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A Fine German Swept Hilt Rapier dating to circa 1600

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Price: £7,500

Ref: 42501803

Item Description

A fine, imposing and attractive German Swept Hilt Rapier dating to circa 1600. The rapier is a nicely balanced and well forged weapon in original condition with a consistent smooth grey mottled patination all over having never been invasively cleaned. The hilt type is illustrated in many portraits of late 16th / early 17th century date located across Europe including England, Scandinavia and the German States. This indicates that the swept hilt rapier was very popular amongst the social elites in countries across the region at the time. The rapier retains its full length 46.5 inch (118 cm) imposing blade. The overall length is 52.5 inches (133.5 cm).

The complex hilt is an elegant example of the armourers’ craft formed with attractive flowing curved bars of rounded octagonal section.  The hilt is built around the strong quillon block which has short downwardly pointing langets which lie either side of the ricasso. Two straight quillons extend from the block, filed with decorative ribs at the join, and swell gently towards their terminals. To the front the knuckle bow curves upwards to the pommel and has a similarly swollen terminal.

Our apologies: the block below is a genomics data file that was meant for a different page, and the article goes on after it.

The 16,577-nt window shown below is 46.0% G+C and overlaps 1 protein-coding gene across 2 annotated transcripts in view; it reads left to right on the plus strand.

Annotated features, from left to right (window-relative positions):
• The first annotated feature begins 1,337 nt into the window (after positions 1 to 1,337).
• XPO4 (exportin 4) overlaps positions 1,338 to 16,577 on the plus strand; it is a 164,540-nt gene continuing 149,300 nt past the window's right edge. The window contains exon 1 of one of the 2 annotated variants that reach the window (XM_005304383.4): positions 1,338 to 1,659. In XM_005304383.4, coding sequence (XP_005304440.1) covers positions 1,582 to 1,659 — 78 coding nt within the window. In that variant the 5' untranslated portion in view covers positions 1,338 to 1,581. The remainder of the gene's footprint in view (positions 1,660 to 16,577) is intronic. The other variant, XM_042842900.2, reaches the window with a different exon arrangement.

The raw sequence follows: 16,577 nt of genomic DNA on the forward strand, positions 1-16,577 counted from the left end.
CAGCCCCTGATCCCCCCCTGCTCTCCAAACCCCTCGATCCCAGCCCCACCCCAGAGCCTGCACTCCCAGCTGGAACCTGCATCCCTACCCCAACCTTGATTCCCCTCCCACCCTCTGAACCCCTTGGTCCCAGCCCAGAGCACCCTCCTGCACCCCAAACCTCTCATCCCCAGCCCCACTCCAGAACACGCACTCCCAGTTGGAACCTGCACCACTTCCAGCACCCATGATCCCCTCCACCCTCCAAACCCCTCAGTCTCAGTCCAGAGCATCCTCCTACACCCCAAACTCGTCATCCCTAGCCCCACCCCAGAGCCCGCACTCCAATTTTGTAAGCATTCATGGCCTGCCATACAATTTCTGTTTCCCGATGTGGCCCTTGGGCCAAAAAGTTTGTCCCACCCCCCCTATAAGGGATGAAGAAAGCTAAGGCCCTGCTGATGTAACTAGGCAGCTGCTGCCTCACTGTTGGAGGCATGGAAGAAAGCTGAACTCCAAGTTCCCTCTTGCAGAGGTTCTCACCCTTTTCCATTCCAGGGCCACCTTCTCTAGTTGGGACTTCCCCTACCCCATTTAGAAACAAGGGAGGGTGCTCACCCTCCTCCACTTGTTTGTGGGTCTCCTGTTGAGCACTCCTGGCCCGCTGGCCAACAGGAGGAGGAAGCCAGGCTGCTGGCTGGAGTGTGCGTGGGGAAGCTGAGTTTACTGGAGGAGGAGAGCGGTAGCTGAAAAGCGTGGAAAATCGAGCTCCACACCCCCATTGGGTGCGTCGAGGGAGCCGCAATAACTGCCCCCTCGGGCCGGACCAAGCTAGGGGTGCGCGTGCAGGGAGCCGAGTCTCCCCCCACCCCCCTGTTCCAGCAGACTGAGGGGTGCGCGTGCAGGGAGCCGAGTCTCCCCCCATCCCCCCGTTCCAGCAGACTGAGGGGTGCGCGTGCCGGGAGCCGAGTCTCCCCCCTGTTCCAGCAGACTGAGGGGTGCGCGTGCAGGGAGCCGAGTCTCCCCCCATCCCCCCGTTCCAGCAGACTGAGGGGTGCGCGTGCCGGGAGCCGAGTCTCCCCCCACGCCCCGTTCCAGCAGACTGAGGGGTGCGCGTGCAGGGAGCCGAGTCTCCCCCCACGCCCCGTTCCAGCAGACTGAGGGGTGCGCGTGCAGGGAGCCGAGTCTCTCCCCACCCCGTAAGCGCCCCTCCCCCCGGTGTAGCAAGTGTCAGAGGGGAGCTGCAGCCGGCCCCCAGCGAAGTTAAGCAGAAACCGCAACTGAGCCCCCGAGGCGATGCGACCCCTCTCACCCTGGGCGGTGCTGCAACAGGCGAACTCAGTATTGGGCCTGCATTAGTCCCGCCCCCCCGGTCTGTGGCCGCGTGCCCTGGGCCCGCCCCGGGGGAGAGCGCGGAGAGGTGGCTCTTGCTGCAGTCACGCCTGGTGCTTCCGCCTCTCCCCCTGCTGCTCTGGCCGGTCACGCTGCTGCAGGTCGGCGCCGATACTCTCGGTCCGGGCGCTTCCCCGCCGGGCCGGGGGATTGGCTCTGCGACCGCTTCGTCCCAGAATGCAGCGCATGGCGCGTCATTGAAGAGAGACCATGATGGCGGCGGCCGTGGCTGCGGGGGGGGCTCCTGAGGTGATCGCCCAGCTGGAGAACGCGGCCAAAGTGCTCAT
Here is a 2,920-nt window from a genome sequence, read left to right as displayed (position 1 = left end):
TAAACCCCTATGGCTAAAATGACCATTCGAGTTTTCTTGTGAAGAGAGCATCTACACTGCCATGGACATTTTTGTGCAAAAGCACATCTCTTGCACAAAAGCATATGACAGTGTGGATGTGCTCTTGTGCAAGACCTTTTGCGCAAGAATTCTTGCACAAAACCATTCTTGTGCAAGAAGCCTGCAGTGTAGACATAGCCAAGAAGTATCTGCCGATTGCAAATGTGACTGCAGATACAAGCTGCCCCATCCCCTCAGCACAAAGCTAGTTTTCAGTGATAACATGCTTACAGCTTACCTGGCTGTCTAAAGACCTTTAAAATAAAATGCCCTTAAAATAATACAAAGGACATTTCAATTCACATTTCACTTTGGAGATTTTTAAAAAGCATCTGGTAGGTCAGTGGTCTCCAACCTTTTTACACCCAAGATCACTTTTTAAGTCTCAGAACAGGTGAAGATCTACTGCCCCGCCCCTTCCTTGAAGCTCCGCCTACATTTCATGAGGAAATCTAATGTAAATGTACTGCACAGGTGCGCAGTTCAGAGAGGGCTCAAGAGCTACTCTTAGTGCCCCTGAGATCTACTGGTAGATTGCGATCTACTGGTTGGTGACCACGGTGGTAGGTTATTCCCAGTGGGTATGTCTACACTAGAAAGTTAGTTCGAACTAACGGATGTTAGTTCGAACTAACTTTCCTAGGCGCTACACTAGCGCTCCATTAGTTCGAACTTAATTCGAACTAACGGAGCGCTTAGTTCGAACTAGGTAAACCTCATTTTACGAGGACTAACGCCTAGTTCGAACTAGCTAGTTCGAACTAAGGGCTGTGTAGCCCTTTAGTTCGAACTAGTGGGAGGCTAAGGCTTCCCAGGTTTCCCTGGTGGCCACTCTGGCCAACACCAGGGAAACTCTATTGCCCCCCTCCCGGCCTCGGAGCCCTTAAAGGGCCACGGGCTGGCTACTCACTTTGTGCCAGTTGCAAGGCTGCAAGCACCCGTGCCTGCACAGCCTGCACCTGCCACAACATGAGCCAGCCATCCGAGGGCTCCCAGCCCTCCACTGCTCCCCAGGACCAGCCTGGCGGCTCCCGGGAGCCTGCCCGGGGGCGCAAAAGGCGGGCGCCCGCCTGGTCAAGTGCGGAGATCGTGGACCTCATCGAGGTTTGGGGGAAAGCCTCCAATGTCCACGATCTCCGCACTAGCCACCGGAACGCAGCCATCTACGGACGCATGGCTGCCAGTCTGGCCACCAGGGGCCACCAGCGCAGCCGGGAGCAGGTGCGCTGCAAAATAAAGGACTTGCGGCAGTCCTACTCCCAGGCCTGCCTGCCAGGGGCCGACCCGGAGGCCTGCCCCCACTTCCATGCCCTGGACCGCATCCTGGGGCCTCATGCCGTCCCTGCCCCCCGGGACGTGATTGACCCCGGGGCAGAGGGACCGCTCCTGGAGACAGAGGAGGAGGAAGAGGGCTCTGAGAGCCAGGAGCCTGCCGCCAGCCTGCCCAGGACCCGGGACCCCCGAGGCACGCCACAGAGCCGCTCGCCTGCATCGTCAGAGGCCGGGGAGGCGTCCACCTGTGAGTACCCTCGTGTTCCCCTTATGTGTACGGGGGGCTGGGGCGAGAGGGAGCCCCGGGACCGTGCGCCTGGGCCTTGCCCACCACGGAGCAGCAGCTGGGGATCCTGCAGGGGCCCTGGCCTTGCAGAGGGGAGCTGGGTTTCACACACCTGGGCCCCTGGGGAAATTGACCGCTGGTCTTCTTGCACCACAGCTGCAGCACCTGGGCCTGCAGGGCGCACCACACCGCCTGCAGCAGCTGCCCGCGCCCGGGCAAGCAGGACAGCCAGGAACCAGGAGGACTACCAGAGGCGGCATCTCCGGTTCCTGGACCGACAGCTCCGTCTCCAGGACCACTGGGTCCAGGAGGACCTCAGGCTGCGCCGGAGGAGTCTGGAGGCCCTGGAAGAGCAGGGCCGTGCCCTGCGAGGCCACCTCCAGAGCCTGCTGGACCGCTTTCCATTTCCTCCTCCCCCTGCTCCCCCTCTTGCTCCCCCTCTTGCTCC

Beneath the block two outwardly curved symmetrical finger, or pas d’ ane rings, extend downwards and terminate in square pads at the end of the ricasso. The outer guard consists of three ring guards and the inner guard of two circles joined by curved bars.  These features on each side are supported by subsidiary bars which converge on the pas d’ane ring terminal pads which are engraved with cross-hatching on the outside. The hilt is further strengthened by two upper side guard bars, which are forged onto the outer edges of the outer and inner guard assemblies, and curve upwards to join the bow just above half way.

The multifaceted ovoid pommel has an integral waisted button on top and a  grooved flared neck beneath. The original spirally grooved wooden grip tapers slightly towards the pommel and is of oval cross section, laterally bound with thin twisted steel wire, which is further bound with contra-twisted wire ropes depressed into the grooves with the ends secured underneath “Turks Heads” mounted top and bottom woven from  steel rope.

The gently tapering blade is of fine quality. It is of stiff section intended primarily for thrusting and secondly for cutting. The thickened ricasso has a deep central groove extending from the hilt to the pas d’ane ring terminals on each side. Beyond these the blade broadens with a short external extension of the ricasso, after which a deep central fuller extends along each side for 17.5 inches (44.5 cm).  The fullers are stamped with indistinct bladesmith’s identity  letters and marks inside. Beyond the fuller terminals a mark resembling an anchor is stamped on each side after which the blade is of flattened diamond section to its tip.

A small patch of minor old pitting is present on one of the secondary guard bars attached to the knucklebow as can be seen in the images. Otherwise the rapier is in fine condition.

For more information regarding other examples and locations of rapiers, and depictions of rapiers, of this type, see A.V.B. Norman, “The Rapier and Small-Sword 1460-1820”, Arms & Armour Press, 1980, pp. 120 to 140.

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